• Donae

7 Steps for Managing Sibling Conflict

Updated: Oct 24, 2020

With multiple siblings especially the ones closer in age, there will always be opportunities for sibling conflict and rivalry. Whether there is a fight for a toy, or sharing the same space, you can expect a challenge with behavioral issues that may arise as a result. What can we do as parents however, to lessen the effect or the possibility of aggression that can result from it? I have provided some tips that I have used on my 2 and 3 year olds that can help you to understand and better manage sibling conflicts. Feel free to express your own views or ideas in the forum section as well.


7 STEPS FOR MANAGING SIBLING CONFLICT


Sibling conflict can happen for many reasons. One of the major reasons can be because of frustration or anger when things don't go the way that a child wants it to. Many times children may fight if they do not know ways to handle conflict or in some cases expressing their emotions.

Getting your childs attention is the way we give instructions.”

Here are 7 steps that you can follow to manage sibling conflict. Remember it will take a little time and much needed effort on your part as a parent to implement. However after implementing these steps, the journey will become much easier.


1. GET YOUR CHILDS ATTENTION

This is important to first and foremost get their attention. They have to be aware that you are present and will be helping them to correct the unpleasant behavior. Remain calm when you do this and try not to stand over your child but remain at eye level as much as possible so that they can understand and acknowledge your presence.


2. BRIEFLY AND CALMLY SAY WHAT THE PROBLEM IS

Remember to keep as calm as possible. Yelling can sometimes reinforce negative behavior. Speak to them in a calm tone of voice about what the problem is. For example, if John hit Sarah with a toy, then as the parent your respond would be: "John we do not hit others with our toys when we are upset that Sarah doesn't want to give her toy to you."


3. SAY WHY IT IS A PROBLEM

Saying why it is a problem is explaining to your child the reason they are being spoken to. When we don't let them know why hitting for example is a problem it does not offer an opportunity for them to learn other ways to solve conflict. They have to be aware of what the issue is so that they can help to choose another appropriate behavior response. For example: "John when we hit Sarah with the toy it can cause harm to her and it does not solve anything."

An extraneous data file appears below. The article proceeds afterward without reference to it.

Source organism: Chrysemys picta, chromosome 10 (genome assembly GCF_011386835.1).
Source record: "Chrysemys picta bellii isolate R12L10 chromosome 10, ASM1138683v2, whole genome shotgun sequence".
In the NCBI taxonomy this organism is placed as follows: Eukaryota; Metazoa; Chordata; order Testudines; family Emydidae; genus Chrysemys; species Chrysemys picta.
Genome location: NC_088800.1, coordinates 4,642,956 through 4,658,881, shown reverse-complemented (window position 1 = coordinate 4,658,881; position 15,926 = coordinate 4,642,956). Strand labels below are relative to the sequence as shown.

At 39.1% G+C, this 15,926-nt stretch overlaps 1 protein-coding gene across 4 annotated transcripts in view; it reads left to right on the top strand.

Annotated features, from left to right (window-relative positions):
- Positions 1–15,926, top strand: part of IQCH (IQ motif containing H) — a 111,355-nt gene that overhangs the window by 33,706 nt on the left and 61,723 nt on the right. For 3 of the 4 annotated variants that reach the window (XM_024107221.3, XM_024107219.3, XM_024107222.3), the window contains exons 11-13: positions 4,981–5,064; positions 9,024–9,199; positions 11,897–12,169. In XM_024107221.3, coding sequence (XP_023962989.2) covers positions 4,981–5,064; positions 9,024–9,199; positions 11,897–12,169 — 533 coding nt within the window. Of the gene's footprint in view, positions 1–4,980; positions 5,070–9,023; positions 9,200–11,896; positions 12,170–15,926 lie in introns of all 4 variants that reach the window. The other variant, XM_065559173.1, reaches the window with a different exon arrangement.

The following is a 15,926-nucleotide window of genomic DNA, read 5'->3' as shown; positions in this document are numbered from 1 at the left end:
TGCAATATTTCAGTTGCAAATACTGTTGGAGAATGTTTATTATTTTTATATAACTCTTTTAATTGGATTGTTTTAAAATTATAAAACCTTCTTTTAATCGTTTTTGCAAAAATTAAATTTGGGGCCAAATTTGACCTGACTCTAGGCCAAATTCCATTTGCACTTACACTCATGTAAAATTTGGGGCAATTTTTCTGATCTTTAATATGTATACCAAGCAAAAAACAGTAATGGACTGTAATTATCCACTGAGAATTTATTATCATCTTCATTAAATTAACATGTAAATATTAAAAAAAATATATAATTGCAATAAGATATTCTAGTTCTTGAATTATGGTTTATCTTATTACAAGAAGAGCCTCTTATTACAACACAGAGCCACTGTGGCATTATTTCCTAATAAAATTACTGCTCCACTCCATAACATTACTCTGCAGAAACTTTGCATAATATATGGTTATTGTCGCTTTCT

4. ASK THEM WHAT THEY SHOULD DO INSTEAD

Asking your child the next step in resolving their conflict gives you as a parent the opportunity to help them state the rules about how they should behave. If they can't remember, then reinforce the rules at this point. For example: "John and Sarah what is the right thing to do here in this situation?" "Yes John, you can ask Sarah for the toy nicely instead of throwing it at her." (You can also use picture cards that has several examples of sharing toys etc. that you can use as a visual aid as well for them to point out the correct behavior.)


5. HAVE YOUR CHILD PRACTICE IT

Practicing what you should have done instead further teaches and reinforces the positive behavior. This is a crucial part because not only do they get to role play the expected behavior, but it also helps them to fully understand the situation. For example: "John and Sarah, lets practice now on your own what you should do instead."


6. PRAISE YOUR CHILD FOR DOING THE RIGHT THING

In addition, after practicing the correct behavior, praise them for asking nicely and responding politely. You can also implement a rewards system which is optional if they have cooperated with the process for solving the conflict themselves. For Example: "Good job John and Sarah, you have done a terrific job of showing mom how you asked Sarah politely for the toy. Also because you asked Sarah for the toy nicely, you can both get to play together for an additional 10 minutes."


7. IF THE PROBLEM CONTINUES...

If the problem continues, repeat the consequence for a longer time or use quiet time to ensure not only that your rules are being implemented, but that they are being taken seriously.


TIPS FOR THE TWO AND UNDER AGE GROUPS

* For younger children under the age of two, since they are limited in their approach to understanding the situation, it is ok to demonstrate to them by using your hands to direct/lead them in the correct way to respond. The earlier you start with this age group, the better they will become anyway later in the journey.


Overall these tips and tricks can help you to screen and change certain behaviors that are unpleasant by implementing new ways to remove such behaviors from occurring in the future. Rather than always being the referee in every conflict, helping them solve their own problems will not only help them to follow your rule now but long term will prepare them for every stage of life from childhood to the teenage years to adulthood.


Check out our 'This is Parenting' blog as well for more information to help you on your parenting journey.


If you really liked this blog post and it was helpful for you, please share it with your friends and family or leave a comment below. I would really appreciate it and would love to hear from you.

If you have further comments, questions or your own suggestion, please feel free to do so in our forum section.



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